The numeric message ID generated by your Zulip server.
Metadata on the message’s sender (name and avatar URL).
Metadata on the message’s recipient (stream name + ID, topic, private message recipients, etc.).
The message’s content.
PUSH_NOTIFICATION_REDACT_CONTENTsetting available to disable any message content being sent via the push notification bouncer (i.e. message content will be replaced with
***REDACTED***). Note that this setting makes push notifications significantly less usable.
We plan to replace that setting with end-to-end encryption which would eliminate that usability tradeoff and additionally allow us to not have any access to the other details mentioned in this section.
All of the network requests (both from Zulip servers to the Push Notification Service and from the Push Notification Service to the relevant Google and Apple services) are encrypted over the wire with SSL/TLS.
The code for the push notification forwarding service is 100% open source and available as part of the Zulip server project on GitHub.
The push notification forwarding servers are professionally managed by a small team of security expert engineers.
If you have any questions about the security model, contact email@example.com.
Systems using the Mobile Push Notifications Service will, by default, submit basic usage statistics (e.g. Zulip version, number of users, number of messages sent) to the service. These statistics help the Zulip open source project understand how many people are using Zulip, and help us allocate resources towards supporting self-hosted installations.
Our use of these statistics is governed by the same Terms of
Service and Privacy
Policy that covers the Mobile Push
Notifications Service itself. If your organization does not want to submit these
statistics, you can disable this feature at any time by setting
The Mobile Push Notifications Service API has a very high default rate limit of 1000 requests per minute. A Zulip server makes requests to this API every time it sends a push notification, which is fairly frequent, but we believe it to be unlikely that a self-hosted installation will hit this limit.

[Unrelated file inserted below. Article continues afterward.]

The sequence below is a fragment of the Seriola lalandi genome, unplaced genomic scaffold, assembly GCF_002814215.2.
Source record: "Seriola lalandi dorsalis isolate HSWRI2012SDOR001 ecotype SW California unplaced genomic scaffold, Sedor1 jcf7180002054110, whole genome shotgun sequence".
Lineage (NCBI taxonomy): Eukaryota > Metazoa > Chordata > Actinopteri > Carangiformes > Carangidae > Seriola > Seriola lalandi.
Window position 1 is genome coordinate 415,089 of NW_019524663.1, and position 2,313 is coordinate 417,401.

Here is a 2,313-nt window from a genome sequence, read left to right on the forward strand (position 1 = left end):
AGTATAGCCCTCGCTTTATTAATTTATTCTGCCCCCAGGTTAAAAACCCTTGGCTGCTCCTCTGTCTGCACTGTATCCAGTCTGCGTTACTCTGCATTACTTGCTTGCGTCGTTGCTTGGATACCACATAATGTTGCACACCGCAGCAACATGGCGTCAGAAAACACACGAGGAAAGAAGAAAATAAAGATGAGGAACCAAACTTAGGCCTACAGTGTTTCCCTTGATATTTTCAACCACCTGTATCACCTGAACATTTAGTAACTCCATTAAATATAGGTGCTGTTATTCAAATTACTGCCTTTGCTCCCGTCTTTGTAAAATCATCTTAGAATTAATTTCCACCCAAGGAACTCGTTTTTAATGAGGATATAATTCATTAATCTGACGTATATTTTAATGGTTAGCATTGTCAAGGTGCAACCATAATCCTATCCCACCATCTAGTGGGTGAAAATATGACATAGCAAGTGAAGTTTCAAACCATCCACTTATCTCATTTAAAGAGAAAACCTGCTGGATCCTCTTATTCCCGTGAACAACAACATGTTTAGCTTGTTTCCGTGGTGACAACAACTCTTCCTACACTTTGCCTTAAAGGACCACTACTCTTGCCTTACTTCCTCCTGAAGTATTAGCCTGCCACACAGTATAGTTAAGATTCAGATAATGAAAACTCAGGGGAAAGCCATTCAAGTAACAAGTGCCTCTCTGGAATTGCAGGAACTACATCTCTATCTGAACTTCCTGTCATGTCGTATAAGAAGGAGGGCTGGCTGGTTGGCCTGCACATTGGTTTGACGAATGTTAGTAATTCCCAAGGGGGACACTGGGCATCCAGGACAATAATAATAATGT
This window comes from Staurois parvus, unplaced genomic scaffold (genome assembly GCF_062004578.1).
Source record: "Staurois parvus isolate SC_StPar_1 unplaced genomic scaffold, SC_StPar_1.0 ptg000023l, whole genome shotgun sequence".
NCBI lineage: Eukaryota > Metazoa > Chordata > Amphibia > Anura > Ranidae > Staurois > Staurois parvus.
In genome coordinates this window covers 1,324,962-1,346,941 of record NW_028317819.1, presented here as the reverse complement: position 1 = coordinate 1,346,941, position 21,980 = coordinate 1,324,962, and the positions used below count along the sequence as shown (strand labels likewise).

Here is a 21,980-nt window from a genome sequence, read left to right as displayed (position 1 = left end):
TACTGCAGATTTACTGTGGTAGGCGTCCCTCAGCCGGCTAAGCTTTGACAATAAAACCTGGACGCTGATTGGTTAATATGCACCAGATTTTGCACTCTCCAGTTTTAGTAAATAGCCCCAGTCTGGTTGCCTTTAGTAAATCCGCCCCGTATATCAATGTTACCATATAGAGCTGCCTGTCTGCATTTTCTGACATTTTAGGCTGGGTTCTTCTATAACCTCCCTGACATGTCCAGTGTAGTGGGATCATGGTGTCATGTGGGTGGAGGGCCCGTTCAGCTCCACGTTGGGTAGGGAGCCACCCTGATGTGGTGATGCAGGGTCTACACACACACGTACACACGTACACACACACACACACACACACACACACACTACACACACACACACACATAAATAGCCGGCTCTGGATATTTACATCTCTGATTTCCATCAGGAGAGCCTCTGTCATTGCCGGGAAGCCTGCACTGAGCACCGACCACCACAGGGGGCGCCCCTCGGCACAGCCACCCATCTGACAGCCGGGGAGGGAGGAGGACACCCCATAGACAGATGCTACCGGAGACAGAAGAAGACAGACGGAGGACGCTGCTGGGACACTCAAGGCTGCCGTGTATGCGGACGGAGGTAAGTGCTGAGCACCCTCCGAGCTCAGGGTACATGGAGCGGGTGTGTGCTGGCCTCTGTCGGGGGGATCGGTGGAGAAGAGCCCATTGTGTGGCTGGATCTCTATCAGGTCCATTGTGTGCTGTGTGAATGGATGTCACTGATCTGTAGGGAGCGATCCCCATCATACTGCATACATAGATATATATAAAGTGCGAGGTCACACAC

This limit is primarily intended to protect the service against DoS attacks (intentional or otherwise). If you hit this limit or you anticipate that your server will require sending more push notifications than the limit permits, please contact support.
Sending push notifications directly from your server
This section documents an alternative way to send push notifications that does not involve using the Mobile Push Notifications Service at the cost of needing to compile and distribute modified versions of the Zulip mobile apps.
We don’t recommend this path – patching and shipping a production mobile app can take dozens of hours to set up even for an experienced developer, and even more time to maintain. And it doesn’t provide material privacy benefits – your organization’s push notification data would still go through Apple/Google’s servers, just not Kandra Labs’. Our view is the correct way to optimize for privacy is end-to-end encryption of push notifications. But in the interest of transparency, we document in this section roughly what’s involved in doing so.
As we discussed above, it is impossible for a single app in their stores to receive push notifications from multiple, mutually untrusted, servers. The Mobile Push Notification Service is one of the possible solutions to this problem. The other possible solution is for an individual Zulip server’s administrators to build and distribute their own copy of the Zulip mobile apps, hardcoding a key that they possess.
This solution is possible with Zulip, but it requires the server administrators to publish their own copies of the Zulip mobile apps (and there’s nothing the Zulip team can do to eliminate this onerous requirement).
The main work is distributing your own copies of the Zulip mobile apps configured to use APNS/FCM keys that you generate. This is not for the faint of heart! If you haven’t done this before, be warned that one can easily spend hundreds of dollars (on things like a DUNS number registration) and a week struggling through the hoops Apple requires to build and distribute an app through the Apple app store, even if you’re making no code modifications to an app already present in the store (as would be the case here). The Zulip mobile app also gets frequent updates that you will have to either forgo or republish to the app stores yourself.
If you’ve done that work, the Zulip server configuration for sending push notifications through the new app is quite straightforward:
Create an FCM push notifications key in the Google Developer console and set
/etc/zulip/zulip-secrets.confto that key.
Register for a mobile push notification certificate from Apple’s developer console. Set
APNS_CERT_FILEto be the path of your APNS certificate file in
ZULIP_IOS_APP_IDsettings to the ID for your app (for the official Zulip apps, they are both
Restart the Zulip server.